More DPS lead concerns, 1 school with 100 times higher than safety level

More concerns tonight over lead inside Detroit Public Schools as testing at one showing levels 100 times higher than what's considered safe.

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More concerns tonight over lead inside Detroit Public Schools as testing at one showing levels 100 times higher than what's considered safe.

"It's overwhelming, it really is," said Jackie Bradley, a DPS parent.

Parents walked into Clark Academy on Friday holding bottles of clean water, worried their young children who attend Detroit Public Schools have been drinking water with unsafe levels of lead or copper.

"They say their main priority is the kids but how are kids the main priority when they can't even drink the water," said parent Leonard Bailey.

On Friday the executive director of Detroit's Health Department urged parents to test all kids under the age of 6 for lead, even if they don't attend Detroit Public Schools.

"Just overall, you know the Flint thing, it's just too much," Bradley said.

As 19 of 62 schools have tested positive for slightly elevated lead or copper, the results at Ronald Brown academy on East Outer Drive show levels 100 times higher than what is considered safe.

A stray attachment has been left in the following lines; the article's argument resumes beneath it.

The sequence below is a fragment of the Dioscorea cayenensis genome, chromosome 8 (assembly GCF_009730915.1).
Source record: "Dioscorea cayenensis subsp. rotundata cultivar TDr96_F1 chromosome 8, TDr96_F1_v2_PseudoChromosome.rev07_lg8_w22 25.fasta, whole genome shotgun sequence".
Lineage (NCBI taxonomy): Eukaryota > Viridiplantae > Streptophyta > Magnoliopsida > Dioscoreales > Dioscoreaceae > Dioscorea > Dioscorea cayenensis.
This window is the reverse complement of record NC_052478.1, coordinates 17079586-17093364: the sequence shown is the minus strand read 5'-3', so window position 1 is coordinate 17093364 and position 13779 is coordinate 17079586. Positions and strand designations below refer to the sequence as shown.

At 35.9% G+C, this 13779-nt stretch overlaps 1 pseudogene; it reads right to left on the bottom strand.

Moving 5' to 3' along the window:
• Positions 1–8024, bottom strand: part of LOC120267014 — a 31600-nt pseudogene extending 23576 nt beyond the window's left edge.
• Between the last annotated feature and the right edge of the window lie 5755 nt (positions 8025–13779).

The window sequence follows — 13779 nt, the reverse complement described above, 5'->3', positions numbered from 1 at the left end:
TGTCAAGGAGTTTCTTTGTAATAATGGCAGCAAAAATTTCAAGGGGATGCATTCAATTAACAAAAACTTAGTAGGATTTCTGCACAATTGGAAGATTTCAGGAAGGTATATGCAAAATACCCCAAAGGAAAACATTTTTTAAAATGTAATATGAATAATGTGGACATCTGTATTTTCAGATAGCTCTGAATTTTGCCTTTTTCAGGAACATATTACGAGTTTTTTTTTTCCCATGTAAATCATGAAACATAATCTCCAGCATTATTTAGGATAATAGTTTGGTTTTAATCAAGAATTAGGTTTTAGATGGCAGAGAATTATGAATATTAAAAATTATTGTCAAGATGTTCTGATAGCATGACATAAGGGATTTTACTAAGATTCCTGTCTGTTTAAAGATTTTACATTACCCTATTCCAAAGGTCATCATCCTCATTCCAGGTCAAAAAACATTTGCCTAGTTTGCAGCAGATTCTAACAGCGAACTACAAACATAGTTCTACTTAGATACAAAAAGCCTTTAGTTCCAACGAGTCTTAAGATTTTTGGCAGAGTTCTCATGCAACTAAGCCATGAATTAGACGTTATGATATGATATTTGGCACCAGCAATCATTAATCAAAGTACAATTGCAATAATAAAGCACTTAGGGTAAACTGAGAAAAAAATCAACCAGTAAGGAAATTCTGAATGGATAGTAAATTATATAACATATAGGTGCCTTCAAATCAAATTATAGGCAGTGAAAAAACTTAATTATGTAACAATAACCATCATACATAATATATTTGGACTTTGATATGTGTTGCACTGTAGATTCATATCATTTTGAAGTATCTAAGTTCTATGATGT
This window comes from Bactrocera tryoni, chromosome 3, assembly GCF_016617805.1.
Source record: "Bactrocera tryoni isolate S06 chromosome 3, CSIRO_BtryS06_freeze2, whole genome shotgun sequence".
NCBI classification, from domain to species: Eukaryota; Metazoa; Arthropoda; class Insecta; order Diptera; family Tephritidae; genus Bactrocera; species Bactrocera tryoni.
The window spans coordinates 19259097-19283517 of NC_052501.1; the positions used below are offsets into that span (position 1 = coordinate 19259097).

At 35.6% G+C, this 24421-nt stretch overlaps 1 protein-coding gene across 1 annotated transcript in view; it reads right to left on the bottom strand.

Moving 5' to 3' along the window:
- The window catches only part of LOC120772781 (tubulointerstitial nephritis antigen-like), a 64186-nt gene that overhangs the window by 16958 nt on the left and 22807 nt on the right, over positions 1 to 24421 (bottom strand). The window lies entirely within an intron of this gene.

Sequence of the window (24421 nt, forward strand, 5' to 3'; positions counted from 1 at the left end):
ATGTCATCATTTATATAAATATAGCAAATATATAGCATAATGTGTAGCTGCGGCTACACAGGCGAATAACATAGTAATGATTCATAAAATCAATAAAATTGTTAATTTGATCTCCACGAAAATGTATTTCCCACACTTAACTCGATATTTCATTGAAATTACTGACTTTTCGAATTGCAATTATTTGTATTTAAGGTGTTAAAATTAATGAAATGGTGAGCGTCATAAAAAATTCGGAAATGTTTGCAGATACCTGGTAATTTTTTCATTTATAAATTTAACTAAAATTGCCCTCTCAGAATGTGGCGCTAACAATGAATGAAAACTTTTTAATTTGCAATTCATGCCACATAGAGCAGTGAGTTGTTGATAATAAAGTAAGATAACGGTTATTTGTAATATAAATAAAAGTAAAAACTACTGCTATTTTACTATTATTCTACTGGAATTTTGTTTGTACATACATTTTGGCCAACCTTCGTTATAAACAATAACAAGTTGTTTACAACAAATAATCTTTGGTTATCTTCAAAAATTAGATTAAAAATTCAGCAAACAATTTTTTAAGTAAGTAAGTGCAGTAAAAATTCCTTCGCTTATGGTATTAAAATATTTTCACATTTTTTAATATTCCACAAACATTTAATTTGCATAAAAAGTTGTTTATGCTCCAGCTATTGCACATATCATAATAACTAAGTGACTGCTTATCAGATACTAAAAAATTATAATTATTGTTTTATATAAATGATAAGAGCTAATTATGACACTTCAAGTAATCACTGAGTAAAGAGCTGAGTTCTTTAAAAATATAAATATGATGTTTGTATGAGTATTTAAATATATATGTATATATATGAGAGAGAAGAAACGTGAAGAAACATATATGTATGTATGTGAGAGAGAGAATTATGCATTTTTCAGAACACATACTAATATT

"We're concerned about it like parents are," said Michelle Zdrodowski, Detroit Public Schools. "We are working on it as quickly as possible to address it."

It is well-known high levels of copper and lead exposure can cause a number of health problems including developmental issues in kids,  DPS officials insist that while the preliminary tests are showing higher levels -- what they're calling "flush tests" -- are not.

"Those are indicating in a lot of cases that the lead or copper level is non-detect or below the thresholds," Zdrodowski said.

DPS and city health officials say it is not the water flowing into the buildings but likely old pipes and faucets causing the issue.

"It could be the fixture it could be the fact that water has sat for a little bit of time," Zdrodowski said.

Once the second round of test results come back, DPS and the health department have 15 days to come up with an action plan.

"We didn't want to stick our head in the sand, we did this proactively," Zdrodowski said.

Meanwhile these parents are not waiting any longer.

"If something is going on I want to get it together before it gets worse," Denise Bowden said.

"Right now I'm making an appointment and getting my grandbabies tested," said Natahalina Thomas, a DPS grandparent and get it together. It's sad."

DPS officials say they're scheduling a meeting with the health department next week and testing will begin for middle and high schools within the next two weeks.


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